Forget the fact that 1988 U.S. Olympians Lane MacDonald and Allen Bourbeau, who combined for 124 points two years ago while playing in Harvard uniforms, have returned to Cambridge.
Forget the fact that 13 returning forwards--including 1988 Ivy League Rookie of the Year Peter Ciavaglia--will skate for this year's Crimson squad.
Forget the fact that the 1988-89 Harvard hockey team will have more depth at the forward position than any other team in the ECAC, not to mention the nation.
Harvard Coach Bill Cleary would rather talk about defense.
"Obviously, we're going to have a lot of firepower offensively," Cleary said, "but you've got to have defense to win games."
Tonight at Bright Center, Cleary will begin his 18th season of roaming the Crimson bench with a team that opposing ECAC coaches have tabbed as the pre-season favorite to win the league title. Last year, Harvard (21-11 overall, 18-4 ECAC) captured the ECAC regular-season title, but was eliminated in the ECAC semifinals by Clarkson and lost to Michigan State in the first round of the NCAA Tournament.
This year, coaches say, the Crimson will be tough up front. MacDonald, the Harvard captain, and first-line partner Bourbeau will lead an offensive attack with enough depth to fill Blodgett Pool.
But it's what happens behind the blue line that matters. Right, coach?
"The harder you work defensively," Cleary said, "the more offensive opportunities you'll produce."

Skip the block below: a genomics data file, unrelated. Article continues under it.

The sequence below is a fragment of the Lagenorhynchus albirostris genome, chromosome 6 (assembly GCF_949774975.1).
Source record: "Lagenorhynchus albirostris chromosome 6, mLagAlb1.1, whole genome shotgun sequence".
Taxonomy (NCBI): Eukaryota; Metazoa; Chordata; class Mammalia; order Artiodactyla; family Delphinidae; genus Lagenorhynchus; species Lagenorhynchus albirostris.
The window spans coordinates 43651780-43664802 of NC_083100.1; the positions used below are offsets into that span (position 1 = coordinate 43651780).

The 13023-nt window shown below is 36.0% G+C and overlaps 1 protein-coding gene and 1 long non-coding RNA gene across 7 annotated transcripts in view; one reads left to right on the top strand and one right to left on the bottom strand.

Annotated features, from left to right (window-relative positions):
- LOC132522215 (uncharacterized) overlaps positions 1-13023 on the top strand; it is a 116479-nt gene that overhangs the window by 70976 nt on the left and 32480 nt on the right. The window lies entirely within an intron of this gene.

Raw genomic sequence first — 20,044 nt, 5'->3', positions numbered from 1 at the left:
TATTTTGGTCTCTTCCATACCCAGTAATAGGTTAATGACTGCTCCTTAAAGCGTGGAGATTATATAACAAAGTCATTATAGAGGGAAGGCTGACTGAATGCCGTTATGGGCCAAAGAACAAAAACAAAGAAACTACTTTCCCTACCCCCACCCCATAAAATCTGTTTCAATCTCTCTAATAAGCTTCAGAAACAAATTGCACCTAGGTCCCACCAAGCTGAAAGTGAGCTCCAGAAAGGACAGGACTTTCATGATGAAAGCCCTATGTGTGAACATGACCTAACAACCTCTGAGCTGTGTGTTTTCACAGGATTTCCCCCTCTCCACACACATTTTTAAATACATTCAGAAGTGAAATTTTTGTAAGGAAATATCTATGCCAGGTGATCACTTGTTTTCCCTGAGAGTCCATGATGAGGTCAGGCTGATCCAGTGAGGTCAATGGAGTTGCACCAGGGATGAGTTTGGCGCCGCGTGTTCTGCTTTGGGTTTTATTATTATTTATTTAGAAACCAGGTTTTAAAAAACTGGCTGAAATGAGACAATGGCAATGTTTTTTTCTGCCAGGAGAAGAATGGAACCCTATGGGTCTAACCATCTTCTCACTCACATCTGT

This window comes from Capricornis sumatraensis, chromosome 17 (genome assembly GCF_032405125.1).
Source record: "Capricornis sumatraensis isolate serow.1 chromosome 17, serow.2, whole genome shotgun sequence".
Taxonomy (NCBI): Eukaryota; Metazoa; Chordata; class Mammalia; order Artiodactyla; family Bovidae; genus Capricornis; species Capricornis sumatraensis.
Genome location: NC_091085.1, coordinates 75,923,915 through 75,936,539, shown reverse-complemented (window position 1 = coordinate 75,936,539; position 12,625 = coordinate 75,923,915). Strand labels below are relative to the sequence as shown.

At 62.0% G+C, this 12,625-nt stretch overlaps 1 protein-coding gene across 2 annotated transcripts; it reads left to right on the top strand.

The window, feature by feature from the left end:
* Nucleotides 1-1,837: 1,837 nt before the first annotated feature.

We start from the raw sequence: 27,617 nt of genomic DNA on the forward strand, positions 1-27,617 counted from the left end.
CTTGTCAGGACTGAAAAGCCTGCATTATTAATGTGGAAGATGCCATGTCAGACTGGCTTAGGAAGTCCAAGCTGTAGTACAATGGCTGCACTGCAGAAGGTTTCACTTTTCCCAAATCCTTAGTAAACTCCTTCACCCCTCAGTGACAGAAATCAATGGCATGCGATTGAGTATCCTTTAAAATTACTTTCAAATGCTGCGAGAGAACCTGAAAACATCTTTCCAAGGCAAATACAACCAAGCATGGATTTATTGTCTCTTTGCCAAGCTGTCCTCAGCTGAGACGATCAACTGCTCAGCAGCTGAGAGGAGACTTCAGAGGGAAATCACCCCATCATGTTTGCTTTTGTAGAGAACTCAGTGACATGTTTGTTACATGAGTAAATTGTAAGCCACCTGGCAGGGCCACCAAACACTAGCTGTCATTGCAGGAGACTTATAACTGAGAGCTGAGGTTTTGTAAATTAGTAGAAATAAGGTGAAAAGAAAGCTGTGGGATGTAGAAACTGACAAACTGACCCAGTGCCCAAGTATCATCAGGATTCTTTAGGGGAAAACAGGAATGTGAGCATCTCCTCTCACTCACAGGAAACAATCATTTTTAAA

Senior Josh Caplan and junior Scott McCormack, who both enjoyed successful seasons last year, will anchor the Crimson defense, traditionally one of the best in the league. Although All-ECAC selections Don Sweeney and Jerry Pawloski have graduated, Caplan and McCormack will still form a solid defensive nucleus for the Crimson.
Not unlike last year, the Crimson's main concern is goaltending; sophomore Mike Francis along with freshman Chucke Hughes of Catholic Memorial High School in Boston and Allain Roy will battle it out for the top spot. The trio has impressed Cleary so much at preseason practice that he has decided to keep the three goalies on the team.
"We might rotate them," Cleary said. "From that, something will evolve."
But for all the uncertainties at defense, the Harvard offense will have the potential to light up the red several times during the season. Besides MacDonald and Bourbeau, Harvard returns seven players who tallied more than 19 points last year.
The Crimson's four scoring lines are likely to be as follows: MacDonald, Bourbeau and junior C.J. Young (13 goals, 16 assists, 29 points); Ciavaglia (10-23--33), sophomore John Weisbrod (8-11--19) and junior Ed Krayer, who returns to the team after taking a year off; sophomore Mike Vukonich (9-14--23), sophomore Ted Donato (12-14--26) and junior John Murphy (12-10--22); senior Paul Howley (3-4--7), senior Ed Presz (3-4--7) and junior Tod Hartje (5-17--22).
"We might have a little depth this year," Cleary said. "It's the key to any success. You must have depth."
Cleary will also experiment with a five-forward power-play set of MacDonald, Ciavaglia, Young, Vukonich and Bourbeau. Cleary hopes to capitalize on Harvard's speed and puck control.
"We're going to try it," Cleary said. "Why not? If it doesn't work, we'll go to something else."
But the most important question remains: will the Crimson live up to its pre-season expectations? The national polls have Harvard ranked in the top five, and the team hasn't played a game. Too early for any predictions, coach?
"I'd rather have people worry about us," Cleary said. "I like to be in that position."